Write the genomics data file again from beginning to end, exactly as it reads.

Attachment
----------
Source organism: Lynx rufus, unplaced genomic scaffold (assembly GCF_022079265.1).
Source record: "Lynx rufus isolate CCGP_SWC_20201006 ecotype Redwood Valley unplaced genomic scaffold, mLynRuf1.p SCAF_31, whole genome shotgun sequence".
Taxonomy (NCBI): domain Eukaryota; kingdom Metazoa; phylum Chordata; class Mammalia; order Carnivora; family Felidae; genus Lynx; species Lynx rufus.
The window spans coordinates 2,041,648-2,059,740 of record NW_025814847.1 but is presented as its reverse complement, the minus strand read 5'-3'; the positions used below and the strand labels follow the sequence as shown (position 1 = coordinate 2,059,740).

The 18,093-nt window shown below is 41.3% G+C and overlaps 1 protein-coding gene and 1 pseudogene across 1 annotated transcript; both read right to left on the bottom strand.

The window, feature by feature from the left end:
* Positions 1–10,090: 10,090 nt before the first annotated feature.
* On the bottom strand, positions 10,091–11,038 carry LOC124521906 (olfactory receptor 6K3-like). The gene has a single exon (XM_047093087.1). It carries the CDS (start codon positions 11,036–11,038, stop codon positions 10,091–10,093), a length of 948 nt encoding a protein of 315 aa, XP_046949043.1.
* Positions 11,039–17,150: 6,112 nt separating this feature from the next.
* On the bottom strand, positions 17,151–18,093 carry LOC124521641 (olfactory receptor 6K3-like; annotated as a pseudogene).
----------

Source organism: Lynx rufus, unplaced genomic scaffold (assembly GCF_022079265.1).
Source record: "Lynx rufus isolate CCGP_SWC_20201006 ecotype Redwood Valley unplaced genomic scaffold, mLynRuf1.p SCAF_31, whole genome shotgun sequence".
Taxonomy (NCBI): domain Eukaryota; kingdom Metazoa; phylum Chordata; class Mammalia; order Carnivora; family Felidae; genus Lynx; species Lynx rufus.
The window spans coordinates 2,041,648-2,059,740 of record NW_025814847.1 but is presented as its reverse complement, the minus strand read 5'-3'; the positions used below and the strand labels follow the sequence as shown (position 1 = coordinate 2,059,740).

The 18,093-nt window shown below is 41.3% G+C and overlaps 1 protein-coding gene and 1 pseudogene across 1 annotated transcript; both read right to left on the bottom strand.

The window, feature by feature from the left end:
* Positions 1–10,090: 10,090 nt before the first annotated feature.
* On the bottom strand, positions 10,091–11,038 carry LOC124521906 (olfactory receptor 6K3-like). The gene has a single exon (XM_047093087.1). It carries the CDS (start codon positions 11,036–11,038, stop codon positions 10,091–10,093), a length of 948 nt encoding a protein of 315 aa, XP_046949043.1.
* Positions 11,039–17,150: 6,112 nt separating this feature from the next.
* On the bottom strand, positions 17,151–18,093 carry LOC124521641 (olfactory receptor 6K3-like; annotated as a pseudogene).